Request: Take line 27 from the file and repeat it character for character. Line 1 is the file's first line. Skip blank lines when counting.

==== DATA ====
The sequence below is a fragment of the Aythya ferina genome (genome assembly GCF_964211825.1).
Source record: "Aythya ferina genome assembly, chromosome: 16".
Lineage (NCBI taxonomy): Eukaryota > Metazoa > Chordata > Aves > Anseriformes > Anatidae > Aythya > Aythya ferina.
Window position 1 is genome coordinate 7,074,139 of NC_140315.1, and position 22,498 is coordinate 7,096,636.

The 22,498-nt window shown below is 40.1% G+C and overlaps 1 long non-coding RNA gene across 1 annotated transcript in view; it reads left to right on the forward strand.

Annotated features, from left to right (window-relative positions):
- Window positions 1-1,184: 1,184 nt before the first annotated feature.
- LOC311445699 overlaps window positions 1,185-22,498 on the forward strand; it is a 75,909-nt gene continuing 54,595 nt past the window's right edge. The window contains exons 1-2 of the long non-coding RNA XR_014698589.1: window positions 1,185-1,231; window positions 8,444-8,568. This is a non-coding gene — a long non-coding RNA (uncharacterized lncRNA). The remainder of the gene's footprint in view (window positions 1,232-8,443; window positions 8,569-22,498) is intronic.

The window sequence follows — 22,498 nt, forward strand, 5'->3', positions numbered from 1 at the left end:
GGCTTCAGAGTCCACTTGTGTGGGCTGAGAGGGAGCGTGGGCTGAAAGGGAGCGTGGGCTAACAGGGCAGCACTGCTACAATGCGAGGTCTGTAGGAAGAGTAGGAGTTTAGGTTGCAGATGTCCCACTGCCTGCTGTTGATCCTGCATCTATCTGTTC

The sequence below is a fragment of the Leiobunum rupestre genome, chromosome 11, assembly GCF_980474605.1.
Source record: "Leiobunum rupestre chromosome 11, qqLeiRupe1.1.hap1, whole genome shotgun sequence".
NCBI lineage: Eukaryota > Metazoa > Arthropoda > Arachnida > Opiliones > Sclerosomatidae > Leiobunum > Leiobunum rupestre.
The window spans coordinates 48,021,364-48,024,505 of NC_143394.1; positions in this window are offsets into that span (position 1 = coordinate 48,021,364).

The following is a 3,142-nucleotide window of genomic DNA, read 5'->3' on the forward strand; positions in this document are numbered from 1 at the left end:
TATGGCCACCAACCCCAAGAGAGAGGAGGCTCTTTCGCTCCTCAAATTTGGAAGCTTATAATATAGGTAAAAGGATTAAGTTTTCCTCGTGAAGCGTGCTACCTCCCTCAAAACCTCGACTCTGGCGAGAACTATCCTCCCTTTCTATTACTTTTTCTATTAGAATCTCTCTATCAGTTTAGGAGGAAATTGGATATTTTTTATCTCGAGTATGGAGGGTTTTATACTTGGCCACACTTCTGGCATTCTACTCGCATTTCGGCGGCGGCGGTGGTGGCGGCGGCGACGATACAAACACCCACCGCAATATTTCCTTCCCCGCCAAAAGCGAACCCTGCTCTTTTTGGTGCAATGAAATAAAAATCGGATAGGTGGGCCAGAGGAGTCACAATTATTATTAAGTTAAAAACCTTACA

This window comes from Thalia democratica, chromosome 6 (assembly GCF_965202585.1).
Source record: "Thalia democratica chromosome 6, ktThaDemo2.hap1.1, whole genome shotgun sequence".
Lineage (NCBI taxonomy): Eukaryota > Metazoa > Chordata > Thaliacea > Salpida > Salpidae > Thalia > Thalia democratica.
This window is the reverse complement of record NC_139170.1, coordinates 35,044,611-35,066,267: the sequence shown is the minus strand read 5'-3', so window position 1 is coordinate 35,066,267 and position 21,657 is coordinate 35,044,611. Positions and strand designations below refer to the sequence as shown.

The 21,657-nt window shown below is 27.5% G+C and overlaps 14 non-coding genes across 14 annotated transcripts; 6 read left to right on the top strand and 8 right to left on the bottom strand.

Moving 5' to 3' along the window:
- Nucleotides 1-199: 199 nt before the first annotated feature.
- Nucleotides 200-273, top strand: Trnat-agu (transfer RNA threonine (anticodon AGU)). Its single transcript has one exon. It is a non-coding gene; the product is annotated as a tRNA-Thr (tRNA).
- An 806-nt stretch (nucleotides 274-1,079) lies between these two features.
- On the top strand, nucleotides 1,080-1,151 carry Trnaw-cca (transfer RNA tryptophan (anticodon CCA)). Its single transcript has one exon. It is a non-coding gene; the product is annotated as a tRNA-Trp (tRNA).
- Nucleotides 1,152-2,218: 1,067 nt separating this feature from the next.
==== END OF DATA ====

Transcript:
- Nucleotides 1,152-2,218: 1,067 nt separating this feature from the next.